You may be taking medicine for a long-term (chronic) health problem. Some chronic diseases can be controlled, but they usually cannot be cured. You may need to take one or more medicines for the rest of your life.
Here are some examples of common chronic health problems and how medicines help:
- Medicines for type 2 diabetes can help your body make more insulin or decrease resistance to insulin. Some diabetes medicines slow how quickly your body absorbs carbohydrate. All of these medicines help you manage high blood sugar. Managing your blood sugar can lower your risk of eye, heart, blood vessel, nerve, and kidney disease.
- Medicine for high cholesterol helps lower your risk of heart attack and stroke.
- Medicines for chronic obstructive pulmonary disease (COPD) help you feel better and make it easier for you to breathe. You may be less likely to need to go to the hospital.
- Medicines for osteoarthritis help with pain and allow you to be more active. Being active can also reduce pain and make joints and muscles stronger. Being active can help slow how fast osteoarthritis gets worse and may help prevent falls.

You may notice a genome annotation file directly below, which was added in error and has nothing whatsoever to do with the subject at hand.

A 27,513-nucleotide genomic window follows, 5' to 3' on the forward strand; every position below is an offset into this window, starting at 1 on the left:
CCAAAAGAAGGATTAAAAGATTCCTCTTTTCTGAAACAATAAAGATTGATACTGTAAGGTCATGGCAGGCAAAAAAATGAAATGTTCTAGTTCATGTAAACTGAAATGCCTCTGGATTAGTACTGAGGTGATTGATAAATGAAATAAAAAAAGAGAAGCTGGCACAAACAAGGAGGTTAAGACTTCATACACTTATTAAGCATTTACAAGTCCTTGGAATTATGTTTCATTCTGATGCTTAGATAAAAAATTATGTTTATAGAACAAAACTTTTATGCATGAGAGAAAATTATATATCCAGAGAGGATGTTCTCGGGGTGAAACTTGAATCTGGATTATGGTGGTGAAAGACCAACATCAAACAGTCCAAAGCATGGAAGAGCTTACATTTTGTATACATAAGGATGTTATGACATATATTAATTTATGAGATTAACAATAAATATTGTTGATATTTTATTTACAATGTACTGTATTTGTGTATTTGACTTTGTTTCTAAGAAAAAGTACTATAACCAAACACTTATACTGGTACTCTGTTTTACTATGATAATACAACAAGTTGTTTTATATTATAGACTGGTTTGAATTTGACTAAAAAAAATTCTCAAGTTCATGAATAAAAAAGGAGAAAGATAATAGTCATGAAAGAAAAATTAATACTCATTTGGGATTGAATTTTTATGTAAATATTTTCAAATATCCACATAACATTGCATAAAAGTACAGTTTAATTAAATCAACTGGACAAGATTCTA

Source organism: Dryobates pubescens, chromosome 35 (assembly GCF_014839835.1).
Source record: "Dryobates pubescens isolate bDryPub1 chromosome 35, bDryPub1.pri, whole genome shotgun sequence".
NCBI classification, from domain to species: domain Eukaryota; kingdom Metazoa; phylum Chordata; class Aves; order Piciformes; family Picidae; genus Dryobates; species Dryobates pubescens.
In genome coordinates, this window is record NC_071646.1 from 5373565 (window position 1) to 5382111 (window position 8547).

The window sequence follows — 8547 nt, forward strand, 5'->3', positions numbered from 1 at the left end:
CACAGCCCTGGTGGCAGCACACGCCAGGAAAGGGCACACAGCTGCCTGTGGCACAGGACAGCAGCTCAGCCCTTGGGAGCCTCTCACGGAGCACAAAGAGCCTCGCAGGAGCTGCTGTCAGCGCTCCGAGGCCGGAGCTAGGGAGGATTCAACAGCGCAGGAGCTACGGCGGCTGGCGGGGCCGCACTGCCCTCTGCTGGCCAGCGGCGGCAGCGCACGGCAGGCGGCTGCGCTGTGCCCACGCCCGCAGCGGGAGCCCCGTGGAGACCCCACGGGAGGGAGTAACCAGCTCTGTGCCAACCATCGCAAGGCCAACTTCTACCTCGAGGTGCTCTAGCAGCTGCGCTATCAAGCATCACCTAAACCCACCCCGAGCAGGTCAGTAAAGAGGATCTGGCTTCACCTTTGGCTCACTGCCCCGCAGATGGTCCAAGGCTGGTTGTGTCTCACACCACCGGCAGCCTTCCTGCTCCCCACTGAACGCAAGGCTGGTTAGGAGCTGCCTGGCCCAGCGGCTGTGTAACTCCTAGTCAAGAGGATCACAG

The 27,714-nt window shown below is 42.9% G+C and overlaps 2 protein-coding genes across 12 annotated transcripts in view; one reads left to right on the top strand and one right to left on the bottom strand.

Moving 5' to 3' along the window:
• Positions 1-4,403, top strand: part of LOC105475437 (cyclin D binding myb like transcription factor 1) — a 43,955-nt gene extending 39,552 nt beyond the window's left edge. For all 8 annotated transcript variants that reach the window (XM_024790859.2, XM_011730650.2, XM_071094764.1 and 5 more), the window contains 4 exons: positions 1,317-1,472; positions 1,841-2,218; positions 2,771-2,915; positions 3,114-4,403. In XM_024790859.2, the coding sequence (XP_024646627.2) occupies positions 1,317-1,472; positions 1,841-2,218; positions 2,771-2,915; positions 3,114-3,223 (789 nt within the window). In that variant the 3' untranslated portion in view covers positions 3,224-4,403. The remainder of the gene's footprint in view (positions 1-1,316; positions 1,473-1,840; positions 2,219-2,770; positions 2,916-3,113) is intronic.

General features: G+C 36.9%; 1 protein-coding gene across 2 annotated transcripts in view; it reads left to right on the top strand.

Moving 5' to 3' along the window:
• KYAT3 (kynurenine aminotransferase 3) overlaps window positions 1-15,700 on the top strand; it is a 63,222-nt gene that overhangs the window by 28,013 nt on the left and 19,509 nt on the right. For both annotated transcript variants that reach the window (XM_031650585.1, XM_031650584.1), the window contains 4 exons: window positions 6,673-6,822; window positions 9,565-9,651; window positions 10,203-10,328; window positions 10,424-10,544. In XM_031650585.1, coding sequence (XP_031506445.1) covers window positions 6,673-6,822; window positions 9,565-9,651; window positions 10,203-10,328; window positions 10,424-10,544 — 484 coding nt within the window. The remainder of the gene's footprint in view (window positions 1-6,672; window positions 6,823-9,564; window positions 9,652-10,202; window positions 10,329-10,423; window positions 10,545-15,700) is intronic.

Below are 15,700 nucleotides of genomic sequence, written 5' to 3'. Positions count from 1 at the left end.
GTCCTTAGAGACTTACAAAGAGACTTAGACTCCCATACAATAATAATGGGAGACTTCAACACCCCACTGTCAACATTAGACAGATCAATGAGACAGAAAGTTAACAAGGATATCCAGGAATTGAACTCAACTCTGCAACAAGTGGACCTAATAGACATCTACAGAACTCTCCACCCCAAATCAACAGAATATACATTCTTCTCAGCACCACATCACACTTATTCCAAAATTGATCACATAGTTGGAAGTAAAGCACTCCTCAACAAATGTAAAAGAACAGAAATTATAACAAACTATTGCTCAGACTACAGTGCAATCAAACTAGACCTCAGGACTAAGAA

Taking a lot of pills increases your chances of having problems. If you take more than one medicine that works the same way, you could get too high a dose. And sometimes medicines work against each other. So make sure you know how to stay safe when you take several medicines.
For some ideas about how you can remember to take your medicines, pay for them, and when to call your doctor, see Quick Tips: Taking Medicines Wisely.